The National Drug Control Strategy, released in May, outlines several steps to address what Director Kerlikowske calls "the fastest-growing drug problem in the United States"--prescription drug abuse.

They include

* Increasing prescription drug return, take-back, and disposal programs. Prescription drugs that are commonly abused are often found in the family medicine cabinet, and individuals should get rid of unused or expired prescription drugs to prevent diversion and abuse.

* Educating physicians about opiate painkiller prescribing. The Administration's FY 2011 Budget request proposes funding for a program to train prescribers on how to instruct patients in the use and proper disposal of painkillers, to observe signs of dependence, and to use prescription drug monitoring programs to detect when an individual is going from doctor to doctor in search of prescriptions (also called "doctor shopping").

* Expanding prescription drug monitoring programs. Currently, these programs are operating in 34 states. The Administration supports establishment of these programs in every state, and is seeking to ensure new and existing monitoring programs effectively use the data they acquire and share information across state lines.

* Assisting states in addressing doctor shopping and pill mills. Criminal organizations have established thriving businesses of transporting people to states with little regulation to obtain prescription drugs from multiple doctors or from pill mills, which distribute drugs indiscriminately. Federal, state, local, and tribal authorities are working together to address this problem.

* Driving illegal Internet pharmacies out of business.

* Cracking down on rogue pain clinics that do not follow appropriate prescription practices.

The National Drug Control Strategy provides a blueprint for reducing prescription drug abuse. Parents, law enforcement, the medical community, and all levels of government have a role to play in reducing prescription drug abuse.

Later today, Director Kerlikowske will travel to Delaware to attend Governor Markell's bill signing for the Delaware Prescription Drug Monitoring Program.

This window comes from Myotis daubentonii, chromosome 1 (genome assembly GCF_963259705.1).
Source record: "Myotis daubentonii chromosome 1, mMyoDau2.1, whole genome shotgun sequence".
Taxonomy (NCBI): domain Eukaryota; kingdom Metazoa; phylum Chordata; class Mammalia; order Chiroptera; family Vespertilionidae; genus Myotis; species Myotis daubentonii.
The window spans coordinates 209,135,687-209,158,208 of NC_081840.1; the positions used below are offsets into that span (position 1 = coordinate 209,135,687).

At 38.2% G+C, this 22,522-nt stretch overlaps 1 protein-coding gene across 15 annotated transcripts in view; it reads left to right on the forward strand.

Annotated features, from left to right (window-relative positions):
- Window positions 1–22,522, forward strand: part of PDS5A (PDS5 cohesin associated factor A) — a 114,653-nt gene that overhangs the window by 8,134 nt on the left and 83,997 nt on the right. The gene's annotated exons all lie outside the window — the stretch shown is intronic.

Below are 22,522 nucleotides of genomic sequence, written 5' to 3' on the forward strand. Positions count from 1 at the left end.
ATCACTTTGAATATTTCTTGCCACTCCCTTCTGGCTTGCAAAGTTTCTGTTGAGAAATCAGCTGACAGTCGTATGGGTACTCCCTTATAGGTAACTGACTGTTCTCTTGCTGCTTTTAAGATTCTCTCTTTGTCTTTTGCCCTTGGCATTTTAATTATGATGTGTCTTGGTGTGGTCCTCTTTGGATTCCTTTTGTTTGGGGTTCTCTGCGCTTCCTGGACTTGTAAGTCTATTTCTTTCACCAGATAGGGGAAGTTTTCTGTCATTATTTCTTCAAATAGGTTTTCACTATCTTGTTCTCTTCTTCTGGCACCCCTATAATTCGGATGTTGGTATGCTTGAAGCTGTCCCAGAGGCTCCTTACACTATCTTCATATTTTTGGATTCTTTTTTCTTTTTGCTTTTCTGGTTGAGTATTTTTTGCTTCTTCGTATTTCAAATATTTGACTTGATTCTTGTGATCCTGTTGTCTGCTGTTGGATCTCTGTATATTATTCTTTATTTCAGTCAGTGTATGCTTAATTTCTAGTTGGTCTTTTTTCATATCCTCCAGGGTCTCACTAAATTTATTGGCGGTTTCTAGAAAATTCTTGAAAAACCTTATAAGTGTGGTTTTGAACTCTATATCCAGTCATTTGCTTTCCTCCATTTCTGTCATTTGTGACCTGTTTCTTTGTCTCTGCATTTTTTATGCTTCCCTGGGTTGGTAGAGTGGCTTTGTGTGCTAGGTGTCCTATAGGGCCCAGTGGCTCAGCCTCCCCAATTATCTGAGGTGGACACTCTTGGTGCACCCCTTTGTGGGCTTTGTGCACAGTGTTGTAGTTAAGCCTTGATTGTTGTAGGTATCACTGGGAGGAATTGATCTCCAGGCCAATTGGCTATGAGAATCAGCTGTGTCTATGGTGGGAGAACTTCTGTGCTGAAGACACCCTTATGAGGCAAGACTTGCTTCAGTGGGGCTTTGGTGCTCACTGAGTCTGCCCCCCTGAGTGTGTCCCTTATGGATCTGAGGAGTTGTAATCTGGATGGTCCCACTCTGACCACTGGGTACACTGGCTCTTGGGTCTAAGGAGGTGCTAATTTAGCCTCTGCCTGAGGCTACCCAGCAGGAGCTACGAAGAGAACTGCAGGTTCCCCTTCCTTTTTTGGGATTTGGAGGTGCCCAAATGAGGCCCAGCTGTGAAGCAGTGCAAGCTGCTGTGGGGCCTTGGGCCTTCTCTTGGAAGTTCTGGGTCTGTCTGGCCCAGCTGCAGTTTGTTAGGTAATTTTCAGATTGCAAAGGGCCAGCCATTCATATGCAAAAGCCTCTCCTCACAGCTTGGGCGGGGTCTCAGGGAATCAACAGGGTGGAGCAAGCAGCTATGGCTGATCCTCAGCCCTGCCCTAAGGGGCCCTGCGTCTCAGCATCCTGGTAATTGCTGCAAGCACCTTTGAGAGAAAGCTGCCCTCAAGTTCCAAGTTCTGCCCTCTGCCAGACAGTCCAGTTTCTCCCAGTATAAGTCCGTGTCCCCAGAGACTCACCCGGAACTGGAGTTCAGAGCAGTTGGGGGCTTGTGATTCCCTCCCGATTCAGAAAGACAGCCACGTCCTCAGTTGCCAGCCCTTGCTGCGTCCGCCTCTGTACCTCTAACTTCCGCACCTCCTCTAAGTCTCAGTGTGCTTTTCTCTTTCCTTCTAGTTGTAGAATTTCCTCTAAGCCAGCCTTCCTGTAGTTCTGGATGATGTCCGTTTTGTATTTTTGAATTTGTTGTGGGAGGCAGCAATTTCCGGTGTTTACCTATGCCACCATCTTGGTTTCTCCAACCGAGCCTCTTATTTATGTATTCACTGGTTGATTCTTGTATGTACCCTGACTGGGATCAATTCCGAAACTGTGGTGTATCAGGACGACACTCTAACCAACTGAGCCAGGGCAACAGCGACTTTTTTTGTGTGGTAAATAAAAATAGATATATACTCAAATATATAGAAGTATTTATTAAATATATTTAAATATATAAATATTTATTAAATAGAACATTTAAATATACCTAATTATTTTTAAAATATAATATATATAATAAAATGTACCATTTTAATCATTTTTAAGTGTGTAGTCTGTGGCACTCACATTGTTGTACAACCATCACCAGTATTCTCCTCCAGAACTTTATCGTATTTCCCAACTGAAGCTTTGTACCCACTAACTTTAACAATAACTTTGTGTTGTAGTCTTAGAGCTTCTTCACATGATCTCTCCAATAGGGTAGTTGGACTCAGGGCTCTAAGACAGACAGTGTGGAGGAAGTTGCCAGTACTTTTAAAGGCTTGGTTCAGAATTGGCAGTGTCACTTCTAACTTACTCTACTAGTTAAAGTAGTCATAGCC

Authorities seize $200,000 in narcotics in District
Washington Post

Armed with 46 arrest warrants, more than 200 police and drug enforcement officers rounded up hundreds of thousands of dollars worth of narcotics in a citywide drug bust Thursday.

Law enforcement officers also issued 21 search warrants, seized seven guns and confiscated more than $200,000 worth of narcotics, which included cocaine, PCP, marijuana and Oxycotin, said officials from the D.C. police and the federal Drug Enforcement Administration at a news conference at the Kennedy Recreation Center in Northwest Washington.

The operation targeted Trinidad and the area around Rosedale Street in Northeast and Seventh and O streets in Northwest, said D.C. Police Chief Cathy L. Lanier.

At least two of the arrests made Thursday are connected to recent shootings, Lanier said, adding that "significant progress" has been made in many of the investigations related to the bust.

"The arrests and the people we targeted are involved in drug distribution and much of the violence that surrounds that drug distribution," she said.

The bust, which involved about 240 officers, began about 5 a.m. Thursday and was expected to continue throughout the day.

33 Arrests in Prescription Drug Ring
WBEN-AM

Buffalo, NY -- Dubbed "Operation Pill Pusher" by the Drug Enforcement Agency, federal, state, and local law enforcers made 33 arrests Thursday in a first-of-its-kind investigation into the illegal distribution and sale of prescription medications.